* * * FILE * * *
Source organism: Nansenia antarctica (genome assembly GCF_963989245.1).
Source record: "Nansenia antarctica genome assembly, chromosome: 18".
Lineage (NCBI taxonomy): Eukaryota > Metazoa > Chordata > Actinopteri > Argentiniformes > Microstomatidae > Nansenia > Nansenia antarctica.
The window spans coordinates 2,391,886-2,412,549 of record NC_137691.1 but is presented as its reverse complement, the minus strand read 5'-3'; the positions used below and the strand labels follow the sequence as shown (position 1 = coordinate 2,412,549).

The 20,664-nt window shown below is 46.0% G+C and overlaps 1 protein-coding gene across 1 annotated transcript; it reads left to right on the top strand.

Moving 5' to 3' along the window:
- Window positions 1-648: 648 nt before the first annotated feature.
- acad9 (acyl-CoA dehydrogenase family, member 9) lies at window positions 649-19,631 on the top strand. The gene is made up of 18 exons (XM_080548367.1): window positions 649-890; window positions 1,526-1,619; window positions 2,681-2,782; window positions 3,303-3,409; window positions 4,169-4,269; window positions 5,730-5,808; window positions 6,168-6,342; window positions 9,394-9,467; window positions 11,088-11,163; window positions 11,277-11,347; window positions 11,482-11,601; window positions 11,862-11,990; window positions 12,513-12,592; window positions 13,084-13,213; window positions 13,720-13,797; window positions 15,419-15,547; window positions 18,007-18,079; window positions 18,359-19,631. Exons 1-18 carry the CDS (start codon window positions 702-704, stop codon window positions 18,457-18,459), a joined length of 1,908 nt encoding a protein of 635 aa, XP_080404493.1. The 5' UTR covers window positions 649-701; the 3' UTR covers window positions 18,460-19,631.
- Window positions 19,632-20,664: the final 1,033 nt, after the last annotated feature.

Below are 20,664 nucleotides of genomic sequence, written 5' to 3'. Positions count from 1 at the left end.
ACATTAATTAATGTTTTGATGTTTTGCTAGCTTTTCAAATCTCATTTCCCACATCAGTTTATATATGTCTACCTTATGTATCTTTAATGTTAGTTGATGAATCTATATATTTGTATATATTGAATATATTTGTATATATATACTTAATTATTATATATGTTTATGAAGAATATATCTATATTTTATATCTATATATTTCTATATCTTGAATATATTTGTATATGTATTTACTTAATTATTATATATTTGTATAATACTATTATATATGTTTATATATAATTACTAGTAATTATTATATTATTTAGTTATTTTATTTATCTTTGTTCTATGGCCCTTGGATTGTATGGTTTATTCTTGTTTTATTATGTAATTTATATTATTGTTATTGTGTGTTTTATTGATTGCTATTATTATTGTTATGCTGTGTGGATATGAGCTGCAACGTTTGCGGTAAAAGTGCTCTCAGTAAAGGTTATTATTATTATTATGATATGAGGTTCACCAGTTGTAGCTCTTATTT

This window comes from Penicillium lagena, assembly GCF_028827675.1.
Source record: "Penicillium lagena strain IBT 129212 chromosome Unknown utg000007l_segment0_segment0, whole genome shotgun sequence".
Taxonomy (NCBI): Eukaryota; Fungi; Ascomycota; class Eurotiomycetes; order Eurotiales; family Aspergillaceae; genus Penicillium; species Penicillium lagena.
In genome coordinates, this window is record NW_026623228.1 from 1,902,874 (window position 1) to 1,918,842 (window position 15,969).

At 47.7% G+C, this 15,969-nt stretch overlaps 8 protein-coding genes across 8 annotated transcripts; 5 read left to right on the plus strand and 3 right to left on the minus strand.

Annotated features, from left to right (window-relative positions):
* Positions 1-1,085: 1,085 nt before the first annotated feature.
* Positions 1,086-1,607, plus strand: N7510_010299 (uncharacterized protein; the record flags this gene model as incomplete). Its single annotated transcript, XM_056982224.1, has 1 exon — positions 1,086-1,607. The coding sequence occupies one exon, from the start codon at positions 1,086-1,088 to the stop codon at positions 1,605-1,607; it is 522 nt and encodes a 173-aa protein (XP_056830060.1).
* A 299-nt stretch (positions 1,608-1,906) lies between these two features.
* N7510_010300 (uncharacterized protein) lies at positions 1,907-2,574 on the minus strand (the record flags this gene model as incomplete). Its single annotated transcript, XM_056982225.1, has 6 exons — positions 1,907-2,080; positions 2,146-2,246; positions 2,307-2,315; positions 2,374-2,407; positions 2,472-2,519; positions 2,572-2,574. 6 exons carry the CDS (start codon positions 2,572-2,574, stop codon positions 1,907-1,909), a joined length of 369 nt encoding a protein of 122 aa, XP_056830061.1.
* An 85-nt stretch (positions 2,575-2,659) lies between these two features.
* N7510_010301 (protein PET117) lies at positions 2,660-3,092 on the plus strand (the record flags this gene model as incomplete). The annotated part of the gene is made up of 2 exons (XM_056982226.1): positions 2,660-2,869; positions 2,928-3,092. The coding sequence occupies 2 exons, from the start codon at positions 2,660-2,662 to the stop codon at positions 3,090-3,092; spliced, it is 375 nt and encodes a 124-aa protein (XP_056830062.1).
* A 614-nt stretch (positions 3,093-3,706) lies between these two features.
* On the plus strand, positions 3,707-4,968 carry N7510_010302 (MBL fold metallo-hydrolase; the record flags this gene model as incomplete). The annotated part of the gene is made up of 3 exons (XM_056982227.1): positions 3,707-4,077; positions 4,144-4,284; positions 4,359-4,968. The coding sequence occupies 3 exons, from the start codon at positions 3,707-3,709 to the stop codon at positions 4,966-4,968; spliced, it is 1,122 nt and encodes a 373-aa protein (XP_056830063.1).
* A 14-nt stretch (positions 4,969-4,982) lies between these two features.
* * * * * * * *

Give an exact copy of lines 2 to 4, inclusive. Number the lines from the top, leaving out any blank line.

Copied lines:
Source record: "Nansenia antarctica genome assembly, chromosome: 18".
Lineage (NCBI taxonomy): Eukaryota > Metazoa > Chordata > Actinopteri > Argentiniformes > Microstomatidae > Nansenia > Nansenia antarctica.
The window spans coordinates 2,391,886-2,412,549 of record NC_137691.1 but is presented as its reverse complement, the minus strand read 5'-3'; the positions used below and the strand labels follow the sequence as shown (position 1 = coordinate 2,412,549).